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How can we represent a time shifted unit impulse function in frequency domain ? Fourier transform of unit impulse function is 1. So I think it will be an infinite parallel line in frequency domain. What about for the time shifted version ?

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    \$\begingroup\$ \$f(\omega)= cos(\omega T)-j\:sin(\omega T)\$, where the impulse is shifted to \$t=T\$ \$\endgroup\$
    – Chu
    Jan 26 '18 at 15:44
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Apply the Time Shifting property of Fourier Transform.

If $$ x(t) \implies X(j\omega) $$ then $$ x(t-a) \implies e^{-j\omega a} X(j\omega)$$ For impulse, $$ \delta (t) \implies1$$ Means, it contains all frequencies and their magnitudes are unity.

For the time shifted version, $$\delta(t-a) \implies e^{-j\omega a}$$

This is a complex number with magnitude = 1. Hence the magnitudes of all the frequency components are still unity in the frequency domain. But their phase angles are different, $$ \phi = -\omega a $$ In the earlier case, the phase \$ \phi \$ was zero for all the frequency components.

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The magnitude of the FFT is 1 for all frequencies, but don't forget that the result is a complex function — there's a phase angle component, too. For the non-shifted pulse, those angles are all zero, but when you time-shift the pulse, the phase angles for different frequencies become different.

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We expect the same magniitude but phase of spectrum for an impulse will integrate down from 0 to -2π at 1/f=T for a given time delay T. It will then be recursive from 0 to -2π repeating at intervals of f=1/T in the spectrum.

We expect the same phase negative integral ramp for a delayed Step Response.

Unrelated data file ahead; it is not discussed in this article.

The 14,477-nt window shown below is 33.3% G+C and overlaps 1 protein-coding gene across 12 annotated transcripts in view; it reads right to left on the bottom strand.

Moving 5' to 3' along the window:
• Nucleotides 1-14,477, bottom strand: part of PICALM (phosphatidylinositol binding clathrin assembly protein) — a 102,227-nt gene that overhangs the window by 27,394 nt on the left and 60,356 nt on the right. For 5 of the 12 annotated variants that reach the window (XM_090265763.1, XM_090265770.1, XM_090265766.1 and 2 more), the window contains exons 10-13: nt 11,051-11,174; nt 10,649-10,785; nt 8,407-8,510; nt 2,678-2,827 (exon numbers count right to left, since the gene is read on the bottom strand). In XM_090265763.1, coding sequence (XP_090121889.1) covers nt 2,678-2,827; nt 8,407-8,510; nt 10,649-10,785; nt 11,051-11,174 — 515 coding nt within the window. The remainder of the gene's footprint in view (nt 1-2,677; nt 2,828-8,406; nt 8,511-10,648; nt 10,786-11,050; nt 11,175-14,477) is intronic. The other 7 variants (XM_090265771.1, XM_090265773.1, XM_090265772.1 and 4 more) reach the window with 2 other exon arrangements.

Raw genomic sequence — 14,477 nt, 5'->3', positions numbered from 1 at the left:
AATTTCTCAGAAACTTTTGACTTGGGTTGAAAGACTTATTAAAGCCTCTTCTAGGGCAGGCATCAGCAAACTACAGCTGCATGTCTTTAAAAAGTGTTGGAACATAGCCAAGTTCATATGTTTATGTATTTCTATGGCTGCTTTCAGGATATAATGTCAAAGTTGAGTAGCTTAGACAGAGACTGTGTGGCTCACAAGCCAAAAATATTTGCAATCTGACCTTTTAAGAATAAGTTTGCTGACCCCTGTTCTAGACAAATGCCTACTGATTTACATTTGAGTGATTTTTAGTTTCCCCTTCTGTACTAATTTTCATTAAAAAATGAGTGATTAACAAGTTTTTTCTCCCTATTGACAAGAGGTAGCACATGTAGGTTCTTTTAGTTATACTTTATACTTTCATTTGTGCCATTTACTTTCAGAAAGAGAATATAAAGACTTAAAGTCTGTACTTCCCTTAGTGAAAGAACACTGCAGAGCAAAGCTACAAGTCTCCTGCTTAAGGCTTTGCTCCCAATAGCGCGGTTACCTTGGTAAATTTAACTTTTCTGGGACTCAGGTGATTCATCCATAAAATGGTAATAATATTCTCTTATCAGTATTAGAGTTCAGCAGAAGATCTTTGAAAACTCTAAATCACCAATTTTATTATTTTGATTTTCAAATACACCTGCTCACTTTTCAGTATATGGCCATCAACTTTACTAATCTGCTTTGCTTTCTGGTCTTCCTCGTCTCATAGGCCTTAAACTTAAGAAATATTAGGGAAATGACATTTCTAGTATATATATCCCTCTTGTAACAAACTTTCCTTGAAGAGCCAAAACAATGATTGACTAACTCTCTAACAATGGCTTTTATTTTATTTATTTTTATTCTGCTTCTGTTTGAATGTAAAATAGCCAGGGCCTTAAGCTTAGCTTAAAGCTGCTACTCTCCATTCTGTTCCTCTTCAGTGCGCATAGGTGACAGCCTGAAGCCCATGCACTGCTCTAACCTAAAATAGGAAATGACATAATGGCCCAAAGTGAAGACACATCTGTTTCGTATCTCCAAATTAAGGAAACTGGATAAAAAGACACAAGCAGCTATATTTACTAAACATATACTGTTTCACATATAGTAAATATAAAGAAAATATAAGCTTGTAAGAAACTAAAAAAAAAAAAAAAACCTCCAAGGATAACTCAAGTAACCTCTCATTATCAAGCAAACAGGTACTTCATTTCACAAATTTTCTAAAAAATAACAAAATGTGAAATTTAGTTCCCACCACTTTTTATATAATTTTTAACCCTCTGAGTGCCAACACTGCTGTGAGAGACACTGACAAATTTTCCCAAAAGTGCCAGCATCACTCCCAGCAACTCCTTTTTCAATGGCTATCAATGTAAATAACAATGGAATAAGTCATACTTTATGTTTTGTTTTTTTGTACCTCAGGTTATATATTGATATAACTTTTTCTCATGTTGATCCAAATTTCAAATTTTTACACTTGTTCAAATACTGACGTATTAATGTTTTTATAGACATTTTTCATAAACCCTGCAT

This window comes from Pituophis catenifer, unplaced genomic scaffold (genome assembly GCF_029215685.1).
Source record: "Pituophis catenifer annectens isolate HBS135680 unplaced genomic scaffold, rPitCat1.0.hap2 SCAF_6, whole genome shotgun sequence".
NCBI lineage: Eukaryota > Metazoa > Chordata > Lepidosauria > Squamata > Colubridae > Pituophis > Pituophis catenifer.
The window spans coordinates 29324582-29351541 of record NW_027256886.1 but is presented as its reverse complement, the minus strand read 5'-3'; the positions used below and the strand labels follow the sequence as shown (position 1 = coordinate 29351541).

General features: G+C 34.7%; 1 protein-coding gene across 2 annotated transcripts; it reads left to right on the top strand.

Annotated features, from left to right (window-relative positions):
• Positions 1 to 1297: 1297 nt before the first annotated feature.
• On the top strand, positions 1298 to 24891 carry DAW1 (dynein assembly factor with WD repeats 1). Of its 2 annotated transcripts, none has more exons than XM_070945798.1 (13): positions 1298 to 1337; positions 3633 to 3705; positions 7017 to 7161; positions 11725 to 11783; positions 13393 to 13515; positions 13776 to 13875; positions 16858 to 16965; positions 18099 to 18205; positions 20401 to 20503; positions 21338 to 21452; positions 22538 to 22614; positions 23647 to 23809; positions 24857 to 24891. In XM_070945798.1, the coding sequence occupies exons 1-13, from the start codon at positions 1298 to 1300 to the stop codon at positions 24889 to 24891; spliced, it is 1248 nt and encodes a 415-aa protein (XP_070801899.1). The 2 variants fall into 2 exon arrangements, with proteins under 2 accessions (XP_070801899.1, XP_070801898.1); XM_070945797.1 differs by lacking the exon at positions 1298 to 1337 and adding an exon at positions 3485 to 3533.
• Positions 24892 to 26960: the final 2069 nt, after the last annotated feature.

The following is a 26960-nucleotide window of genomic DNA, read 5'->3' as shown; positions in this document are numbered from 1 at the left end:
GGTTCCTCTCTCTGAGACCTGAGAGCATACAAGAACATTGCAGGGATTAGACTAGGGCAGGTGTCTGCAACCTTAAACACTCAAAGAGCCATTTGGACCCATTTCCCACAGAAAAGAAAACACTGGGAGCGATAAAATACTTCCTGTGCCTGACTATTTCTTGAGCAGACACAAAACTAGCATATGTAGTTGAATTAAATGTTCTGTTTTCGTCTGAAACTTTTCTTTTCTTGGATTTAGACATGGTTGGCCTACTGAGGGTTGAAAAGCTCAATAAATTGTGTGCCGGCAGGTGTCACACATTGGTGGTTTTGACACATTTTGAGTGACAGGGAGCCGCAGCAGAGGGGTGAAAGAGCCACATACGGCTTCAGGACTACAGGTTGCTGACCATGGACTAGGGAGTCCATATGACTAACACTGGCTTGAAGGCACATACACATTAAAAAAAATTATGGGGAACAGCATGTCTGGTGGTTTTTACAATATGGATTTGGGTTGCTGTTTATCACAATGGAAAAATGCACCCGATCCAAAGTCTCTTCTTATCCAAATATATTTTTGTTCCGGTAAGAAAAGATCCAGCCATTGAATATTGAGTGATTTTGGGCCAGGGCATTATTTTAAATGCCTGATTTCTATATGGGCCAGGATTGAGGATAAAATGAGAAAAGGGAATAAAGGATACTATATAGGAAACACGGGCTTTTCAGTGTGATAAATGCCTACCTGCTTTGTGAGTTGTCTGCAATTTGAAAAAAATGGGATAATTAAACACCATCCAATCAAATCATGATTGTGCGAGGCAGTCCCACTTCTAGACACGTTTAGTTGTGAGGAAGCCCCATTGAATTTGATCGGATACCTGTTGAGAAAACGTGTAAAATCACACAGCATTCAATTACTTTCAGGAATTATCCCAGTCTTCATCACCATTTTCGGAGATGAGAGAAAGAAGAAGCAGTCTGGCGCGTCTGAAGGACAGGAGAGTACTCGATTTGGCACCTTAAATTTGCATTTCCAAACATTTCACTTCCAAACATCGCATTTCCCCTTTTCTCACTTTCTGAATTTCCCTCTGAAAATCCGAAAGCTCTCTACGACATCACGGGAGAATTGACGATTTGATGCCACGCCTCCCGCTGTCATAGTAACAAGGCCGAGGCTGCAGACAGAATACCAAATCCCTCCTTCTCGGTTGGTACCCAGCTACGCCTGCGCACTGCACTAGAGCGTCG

I found (that) understanding this feature in class to be useful 10 yrs later, when I was investigating an EMI problem. (explained below picture)

(real world example)

What if the impulse is just a pulse of some amplitude and some pulse width?

enter image description here

  • It is a step with an delayed inverted step then both repeated
  • Can you see how the spectrum of the pulse drops below -60dB or null here?
  • That is your time delay or width of the pulse. You will not find any sine wave energy at that frequency = f=1/T or any harmonic of that 2/T,3/T.
    • Since my rise time was finite the recursive humps decay with rising f.
    • In the simulation above I used 10 Hz rep. rate and hand drew a pulse on this webpage and displayed the log amplitude and phase of the FFT.
  • in my real world problem, I discovered someone installed an air deionizer in the ceiling producing 30kV DC on the ceiling outside the cleanroom with electrode pins insulated a 2 cm metal cup with alternating impulses to deionize the airborne dust.
    • unfortunately it produced continuous spectrum to up the antenna wavelength of the arc pin gap and then repeated which then interfered with my Servo Writer.
      We had mysterious errors in a delicate magnetic recording machine called a SERVO WRITER that writes impulse currents on a rotating disk later used inside a hard disk drive for servo positioning. When I examined the fault, I recognized stray RF noise impulses in the narrow band frequency (~10MHz) but occurring at a low repetition rate like < 10 pulses per second. I discovered the source of interference outside the Class 100 Clean room from an air deionizer installed in the hallway. It was installed outside the cleanroom at a Burroughs disk drive factory in the mid-80's to reduce the airborne dust contamination outside the room in the hopes that translated to less dust being transported past the air shower and inside the clean room.

Next question ?

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